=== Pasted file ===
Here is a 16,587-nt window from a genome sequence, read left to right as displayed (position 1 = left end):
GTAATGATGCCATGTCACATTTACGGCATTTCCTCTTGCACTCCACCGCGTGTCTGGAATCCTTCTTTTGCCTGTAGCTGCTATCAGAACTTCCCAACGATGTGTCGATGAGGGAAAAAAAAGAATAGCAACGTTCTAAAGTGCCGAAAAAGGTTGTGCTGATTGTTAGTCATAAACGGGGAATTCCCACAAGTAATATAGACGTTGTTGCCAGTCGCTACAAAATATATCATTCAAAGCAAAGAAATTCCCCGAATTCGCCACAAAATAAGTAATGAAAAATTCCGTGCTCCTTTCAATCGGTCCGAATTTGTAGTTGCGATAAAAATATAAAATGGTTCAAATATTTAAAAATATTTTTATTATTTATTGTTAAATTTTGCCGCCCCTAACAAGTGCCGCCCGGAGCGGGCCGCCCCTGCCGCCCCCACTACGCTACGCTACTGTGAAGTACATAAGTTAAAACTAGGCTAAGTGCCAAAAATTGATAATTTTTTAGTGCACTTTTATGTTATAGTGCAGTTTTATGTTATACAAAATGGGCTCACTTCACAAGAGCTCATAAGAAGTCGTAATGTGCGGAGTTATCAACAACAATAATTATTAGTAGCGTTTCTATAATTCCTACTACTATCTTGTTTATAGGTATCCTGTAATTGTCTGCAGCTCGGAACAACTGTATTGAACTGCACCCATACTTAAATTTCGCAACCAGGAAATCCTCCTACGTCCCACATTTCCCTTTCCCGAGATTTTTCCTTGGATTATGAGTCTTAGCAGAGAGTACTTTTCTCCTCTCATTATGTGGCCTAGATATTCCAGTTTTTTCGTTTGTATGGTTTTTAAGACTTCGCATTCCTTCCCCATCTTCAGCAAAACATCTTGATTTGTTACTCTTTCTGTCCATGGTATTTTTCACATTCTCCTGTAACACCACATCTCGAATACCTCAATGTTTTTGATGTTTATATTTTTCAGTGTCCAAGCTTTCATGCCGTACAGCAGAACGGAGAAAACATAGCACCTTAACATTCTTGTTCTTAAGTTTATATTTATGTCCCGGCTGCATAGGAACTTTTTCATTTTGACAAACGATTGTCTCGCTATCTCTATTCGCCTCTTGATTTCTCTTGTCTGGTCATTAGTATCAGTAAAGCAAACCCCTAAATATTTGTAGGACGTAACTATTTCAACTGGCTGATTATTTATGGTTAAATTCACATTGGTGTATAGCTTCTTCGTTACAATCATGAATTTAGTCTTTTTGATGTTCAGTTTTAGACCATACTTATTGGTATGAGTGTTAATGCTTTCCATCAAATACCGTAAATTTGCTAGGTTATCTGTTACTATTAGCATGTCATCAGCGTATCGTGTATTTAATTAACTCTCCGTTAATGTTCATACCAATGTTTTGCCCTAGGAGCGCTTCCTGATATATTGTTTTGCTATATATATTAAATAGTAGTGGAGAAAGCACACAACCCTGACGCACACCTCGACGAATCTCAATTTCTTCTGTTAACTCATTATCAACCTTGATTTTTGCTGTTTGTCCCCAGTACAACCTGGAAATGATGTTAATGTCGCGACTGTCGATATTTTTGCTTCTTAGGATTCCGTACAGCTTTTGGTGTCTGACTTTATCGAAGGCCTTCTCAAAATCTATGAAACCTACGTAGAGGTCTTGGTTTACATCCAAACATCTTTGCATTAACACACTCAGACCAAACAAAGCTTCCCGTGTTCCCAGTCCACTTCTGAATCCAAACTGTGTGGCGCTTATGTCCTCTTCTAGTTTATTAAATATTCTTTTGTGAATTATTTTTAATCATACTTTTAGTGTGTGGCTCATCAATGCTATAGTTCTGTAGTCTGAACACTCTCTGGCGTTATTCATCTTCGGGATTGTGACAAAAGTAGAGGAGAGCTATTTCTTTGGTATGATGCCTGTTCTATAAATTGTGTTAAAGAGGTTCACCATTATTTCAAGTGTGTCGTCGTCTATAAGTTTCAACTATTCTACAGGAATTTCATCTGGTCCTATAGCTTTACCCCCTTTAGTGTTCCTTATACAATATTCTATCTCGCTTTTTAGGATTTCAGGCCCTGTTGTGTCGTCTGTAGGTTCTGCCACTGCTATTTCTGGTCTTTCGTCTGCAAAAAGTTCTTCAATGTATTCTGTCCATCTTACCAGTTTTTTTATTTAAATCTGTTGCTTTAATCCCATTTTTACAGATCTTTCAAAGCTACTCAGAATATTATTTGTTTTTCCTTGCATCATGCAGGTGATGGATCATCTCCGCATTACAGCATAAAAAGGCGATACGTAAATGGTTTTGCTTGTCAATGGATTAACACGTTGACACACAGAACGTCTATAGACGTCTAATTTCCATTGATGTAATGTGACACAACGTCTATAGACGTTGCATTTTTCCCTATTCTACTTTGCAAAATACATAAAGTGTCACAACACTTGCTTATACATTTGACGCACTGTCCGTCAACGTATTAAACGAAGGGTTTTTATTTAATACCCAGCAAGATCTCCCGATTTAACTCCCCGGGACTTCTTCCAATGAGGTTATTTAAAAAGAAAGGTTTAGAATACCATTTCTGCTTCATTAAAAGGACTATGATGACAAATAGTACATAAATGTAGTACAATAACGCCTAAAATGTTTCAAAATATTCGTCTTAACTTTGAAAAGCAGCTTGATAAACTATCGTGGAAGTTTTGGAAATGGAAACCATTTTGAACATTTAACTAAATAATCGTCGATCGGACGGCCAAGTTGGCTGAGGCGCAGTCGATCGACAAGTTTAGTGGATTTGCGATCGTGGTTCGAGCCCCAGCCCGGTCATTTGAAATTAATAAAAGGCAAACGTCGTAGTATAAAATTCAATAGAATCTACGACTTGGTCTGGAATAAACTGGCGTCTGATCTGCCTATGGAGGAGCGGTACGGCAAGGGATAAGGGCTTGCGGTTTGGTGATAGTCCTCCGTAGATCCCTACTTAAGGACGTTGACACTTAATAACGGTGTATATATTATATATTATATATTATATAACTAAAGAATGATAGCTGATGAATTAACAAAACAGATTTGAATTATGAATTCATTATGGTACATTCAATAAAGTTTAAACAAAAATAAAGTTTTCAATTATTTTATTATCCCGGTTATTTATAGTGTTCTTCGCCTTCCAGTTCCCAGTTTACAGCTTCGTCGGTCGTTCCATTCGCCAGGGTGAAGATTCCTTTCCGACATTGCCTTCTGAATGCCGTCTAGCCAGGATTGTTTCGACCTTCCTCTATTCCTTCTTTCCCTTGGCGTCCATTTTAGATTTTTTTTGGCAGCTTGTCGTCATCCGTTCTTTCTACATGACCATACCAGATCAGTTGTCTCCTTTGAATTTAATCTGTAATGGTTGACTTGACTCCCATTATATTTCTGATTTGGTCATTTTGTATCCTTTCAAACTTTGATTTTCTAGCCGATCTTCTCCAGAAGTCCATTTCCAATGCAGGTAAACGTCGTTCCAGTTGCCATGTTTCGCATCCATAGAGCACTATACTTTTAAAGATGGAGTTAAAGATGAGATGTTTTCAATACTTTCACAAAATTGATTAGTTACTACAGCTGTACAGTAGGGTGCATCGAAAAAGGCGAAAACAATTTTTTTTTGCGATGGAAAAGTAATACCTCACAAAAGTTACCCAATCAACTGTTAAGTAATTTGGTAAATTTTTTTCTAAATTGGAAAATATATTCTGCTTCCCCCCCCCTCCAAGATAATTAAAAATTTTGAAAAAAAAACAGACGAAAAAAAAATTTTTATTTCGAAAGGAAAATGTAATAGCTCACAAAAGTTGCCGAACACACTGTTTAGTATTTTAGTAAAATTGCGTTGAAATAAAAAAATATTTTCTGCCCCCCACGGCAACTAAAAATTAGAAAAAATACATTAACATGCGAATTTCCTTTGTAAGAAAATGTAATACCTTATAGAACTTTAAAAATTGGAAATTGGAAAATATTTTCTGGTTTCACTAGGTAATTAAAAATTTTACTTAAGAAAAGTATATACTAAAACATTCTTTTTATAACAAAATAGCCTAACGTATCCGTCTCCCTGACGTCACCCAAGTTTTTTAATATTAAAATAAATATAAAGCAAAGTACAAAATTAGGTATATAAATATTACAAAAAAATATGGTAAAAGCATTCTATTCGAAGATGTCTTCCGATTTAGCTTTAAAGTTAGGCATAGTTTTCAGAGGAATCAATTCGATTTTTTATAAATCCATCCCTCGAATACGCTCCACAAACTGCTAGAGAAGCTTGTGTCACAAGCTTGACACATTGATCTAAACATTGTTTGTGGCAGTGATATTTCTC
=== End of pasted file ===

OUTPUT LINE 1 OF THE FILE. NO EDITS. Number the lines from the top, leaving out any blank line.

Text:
Here is a 16,587-nt window from a genome sequence, read left to right as displayed (position 1 = left end):